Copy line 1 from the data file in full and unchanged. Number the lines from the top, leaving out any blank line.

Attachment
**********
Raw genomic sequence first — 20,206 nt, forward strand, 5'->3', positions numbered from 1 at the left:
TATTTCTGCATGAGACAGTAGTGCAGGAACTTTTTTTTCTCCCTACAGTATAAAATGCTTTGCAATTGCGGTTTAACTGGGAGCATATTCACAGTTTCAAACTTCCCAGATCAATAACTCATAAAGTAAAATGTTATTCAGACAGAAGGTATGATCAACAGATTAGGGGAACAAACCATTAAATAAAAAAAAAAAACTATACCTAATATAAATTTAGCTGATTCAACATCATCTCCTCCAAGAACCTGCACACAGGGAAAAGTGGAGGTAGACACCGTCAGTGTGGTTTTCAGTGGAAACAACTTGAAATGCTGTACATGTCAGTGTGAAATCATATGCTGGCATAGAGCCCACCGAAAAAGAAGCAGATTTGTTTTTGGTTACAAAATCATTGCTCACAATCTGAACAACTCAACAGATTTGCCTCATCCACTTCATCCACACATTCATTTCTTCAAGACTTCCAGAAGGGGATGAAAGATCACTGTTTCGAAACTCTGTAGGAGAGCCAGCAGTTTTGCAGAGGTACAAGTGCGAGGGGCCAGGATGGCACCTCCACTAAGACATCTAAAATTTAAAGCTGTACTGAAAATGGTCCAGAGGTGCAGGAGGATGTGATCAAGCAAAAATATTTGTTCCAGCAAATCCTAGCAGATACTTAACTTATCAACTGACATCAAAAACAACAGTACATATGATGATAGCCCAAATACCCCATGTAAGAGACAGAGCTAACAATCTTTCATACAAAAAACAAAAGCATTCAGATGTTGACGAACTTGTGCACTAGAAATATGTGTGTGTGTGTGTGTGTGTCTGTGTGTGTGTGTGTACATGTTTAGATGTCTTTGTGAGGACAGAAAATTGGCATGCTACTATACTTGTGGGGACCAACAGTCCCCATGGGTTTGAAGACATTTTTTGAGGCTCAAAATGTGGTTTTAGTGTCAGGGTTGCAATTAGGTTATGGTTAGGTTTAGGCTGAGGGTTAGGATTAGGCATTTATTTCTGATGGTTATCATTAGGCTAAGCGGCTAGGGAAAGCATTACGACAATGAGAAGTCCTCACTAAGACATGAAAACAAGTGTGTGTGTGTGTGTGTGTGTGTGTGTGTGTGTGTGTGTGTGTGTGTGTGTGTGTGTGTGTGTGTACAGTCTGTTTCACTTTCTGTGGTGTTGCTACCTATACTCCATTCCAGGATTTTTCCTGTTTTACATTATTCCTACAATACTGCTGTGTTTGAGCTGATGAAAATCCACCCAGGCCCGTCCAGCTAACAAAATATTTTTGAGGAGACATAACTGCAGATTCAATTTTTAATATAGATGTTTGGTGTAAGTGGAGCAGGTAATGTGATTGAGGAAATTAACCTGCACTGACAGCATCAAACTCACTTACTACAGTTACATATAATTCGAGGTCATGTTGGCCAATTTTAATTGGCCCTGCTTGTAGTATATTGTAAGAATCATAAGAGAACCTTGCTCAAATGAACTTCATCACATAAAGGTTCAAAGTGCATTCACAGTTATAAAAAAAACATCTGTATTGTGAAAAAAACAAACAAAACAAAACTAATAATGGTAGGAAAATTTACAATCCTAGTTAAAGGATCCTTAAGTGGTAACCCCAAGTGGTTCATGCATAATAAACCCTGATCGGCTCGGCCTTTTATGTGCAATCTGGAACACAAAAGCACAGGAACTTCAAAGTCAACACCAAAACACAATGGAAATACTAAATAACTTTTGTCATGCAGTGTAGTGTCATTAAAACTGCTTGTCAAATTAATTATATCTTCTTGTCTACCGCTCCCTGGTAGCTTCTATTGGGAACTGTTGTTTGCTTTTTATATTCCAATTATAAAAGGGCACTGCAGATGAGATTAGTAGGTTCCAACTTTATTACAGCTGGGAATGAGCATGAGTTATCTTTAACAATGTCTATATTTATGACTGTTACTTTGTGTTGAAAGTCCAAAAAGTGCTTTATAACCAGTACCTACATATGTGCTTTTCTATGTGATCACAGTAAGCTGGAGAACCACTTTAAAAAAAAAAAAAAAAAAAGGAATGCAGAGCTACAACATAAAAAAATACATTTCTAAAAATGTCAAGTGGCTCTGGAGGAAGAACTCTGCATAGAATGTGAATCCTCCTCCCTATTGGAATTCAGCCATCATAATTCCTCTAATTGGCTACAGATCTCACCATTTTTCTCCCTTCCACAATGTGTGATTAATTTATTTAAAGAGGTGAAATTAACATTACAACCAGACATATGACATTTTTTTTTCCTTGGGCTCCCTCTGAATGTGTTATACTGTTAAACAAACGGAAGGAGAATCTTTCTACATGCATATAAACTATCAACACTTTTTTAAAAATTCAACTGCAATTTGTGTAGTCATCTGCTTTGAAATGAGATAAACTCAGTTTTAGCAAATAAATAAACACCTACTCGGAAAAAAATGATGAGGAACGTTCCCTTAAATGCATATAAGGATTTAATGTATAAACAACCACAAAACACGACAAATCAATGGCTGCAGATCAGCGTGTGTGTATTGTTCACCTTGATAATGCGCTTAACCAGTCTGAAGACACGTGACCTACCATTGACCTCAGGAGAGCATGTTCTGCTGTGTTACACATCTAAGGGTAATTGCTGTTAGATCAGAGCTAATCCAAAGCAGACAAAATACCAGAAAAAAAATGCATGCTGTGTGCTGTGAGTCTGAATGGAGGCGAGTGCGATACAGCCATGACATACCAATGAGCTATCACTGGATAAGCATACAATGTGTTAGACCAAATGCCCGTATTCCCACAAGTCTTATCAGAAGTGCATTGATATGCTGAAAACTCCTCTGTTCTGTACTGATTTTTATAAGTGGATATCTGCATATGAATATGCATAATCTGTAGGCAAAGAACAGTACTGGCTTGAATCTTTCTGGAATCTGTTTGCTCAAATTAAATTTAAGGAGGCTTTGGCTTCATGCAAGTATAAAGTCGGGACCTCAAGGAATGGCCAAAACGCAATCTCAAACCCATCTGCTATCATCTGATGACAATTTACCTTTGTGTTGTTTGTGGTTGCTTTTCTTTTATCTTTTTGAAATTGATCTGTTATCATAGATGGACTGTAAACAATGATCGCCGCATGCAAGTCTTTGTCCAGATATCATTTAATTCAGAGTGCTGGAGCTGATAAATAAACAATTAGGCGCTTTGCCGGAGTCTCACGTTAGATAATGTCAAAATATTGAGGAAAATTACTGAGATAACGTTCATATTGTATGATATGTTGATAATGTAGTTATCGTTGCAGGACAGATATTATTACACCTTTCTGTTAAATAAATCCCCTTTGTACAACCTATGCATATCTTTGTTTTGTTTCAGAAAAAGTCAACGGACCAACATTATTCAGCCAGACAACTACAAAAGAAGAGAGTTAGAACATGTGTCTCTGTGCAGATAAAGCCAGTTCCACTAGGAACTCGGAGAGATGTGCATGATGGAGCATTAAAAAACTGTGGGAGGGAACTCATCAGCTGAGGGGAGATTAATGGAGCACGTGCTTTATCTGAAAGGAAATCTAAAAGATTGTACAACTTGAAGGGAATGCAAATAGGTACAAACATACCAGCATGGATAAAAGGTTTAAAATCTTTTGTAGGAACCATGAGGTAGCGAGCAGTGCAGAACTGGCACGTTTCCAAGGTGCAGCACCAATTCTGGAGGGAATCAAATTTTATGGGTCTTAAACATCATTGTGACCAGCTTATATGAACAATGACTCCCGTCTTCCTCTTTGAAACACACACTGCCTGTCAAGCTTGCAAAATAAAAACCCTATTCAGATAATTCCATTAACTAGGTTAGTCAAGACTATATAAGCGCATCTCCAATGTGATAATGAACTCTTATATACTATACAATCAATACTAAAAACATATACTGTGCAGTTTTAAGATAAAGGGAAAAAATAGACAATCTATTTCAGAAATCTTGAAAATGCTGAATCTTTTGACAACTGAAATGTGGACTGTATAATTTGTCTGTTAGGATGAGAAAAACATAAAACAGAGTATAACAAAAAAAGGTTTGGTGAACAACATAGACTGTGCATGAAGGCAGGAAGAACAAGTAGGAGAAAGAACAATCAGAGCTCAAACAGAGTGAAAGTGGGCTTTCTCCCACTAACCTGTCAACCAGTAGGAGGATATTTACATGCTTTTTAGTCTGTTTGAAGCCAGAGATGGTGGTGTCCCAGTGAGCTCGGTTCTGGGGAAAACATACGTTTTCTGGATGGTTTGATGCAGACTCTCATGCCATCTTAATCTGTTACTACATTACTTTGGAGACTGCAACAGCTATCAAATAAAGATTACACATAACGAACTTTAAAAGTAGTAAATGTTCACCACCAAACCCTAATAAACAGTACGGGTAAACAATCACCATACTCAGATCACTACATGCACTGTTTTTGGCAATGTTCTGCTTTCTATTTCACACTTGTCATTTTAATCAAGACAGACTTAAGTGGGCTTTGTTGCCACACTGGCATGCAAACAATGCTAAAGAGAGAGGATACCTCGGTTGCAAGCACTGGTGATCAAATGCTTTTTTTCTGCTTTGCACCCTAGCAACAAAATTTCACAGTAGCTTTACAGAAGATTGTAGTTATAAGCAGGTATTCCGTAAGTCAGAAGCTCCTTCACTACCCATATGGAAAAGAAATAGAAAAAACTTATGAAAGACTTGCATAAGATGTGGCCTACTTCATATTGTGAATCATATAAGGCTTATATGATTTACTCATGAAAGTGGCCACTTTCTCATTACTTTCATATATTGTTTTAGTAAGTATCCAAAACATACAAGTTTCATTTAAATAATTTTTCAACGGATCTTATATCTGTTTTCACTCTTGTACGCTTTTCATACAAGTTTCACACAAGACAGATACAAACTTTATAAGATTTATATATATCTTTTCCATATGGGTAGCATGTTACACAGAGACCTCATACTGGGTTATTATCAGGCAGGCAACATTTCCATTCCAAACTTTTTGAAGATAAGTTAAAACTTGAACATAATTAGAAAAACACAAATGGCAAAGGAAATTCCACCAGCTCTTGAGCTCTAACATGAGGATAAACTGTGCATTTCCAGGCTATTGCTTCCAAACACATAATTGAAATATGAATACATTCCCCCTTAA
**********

Raw genomic sequence first — 20,206 nt, forward strand, 5'->3', positions numbered from 1 at the left: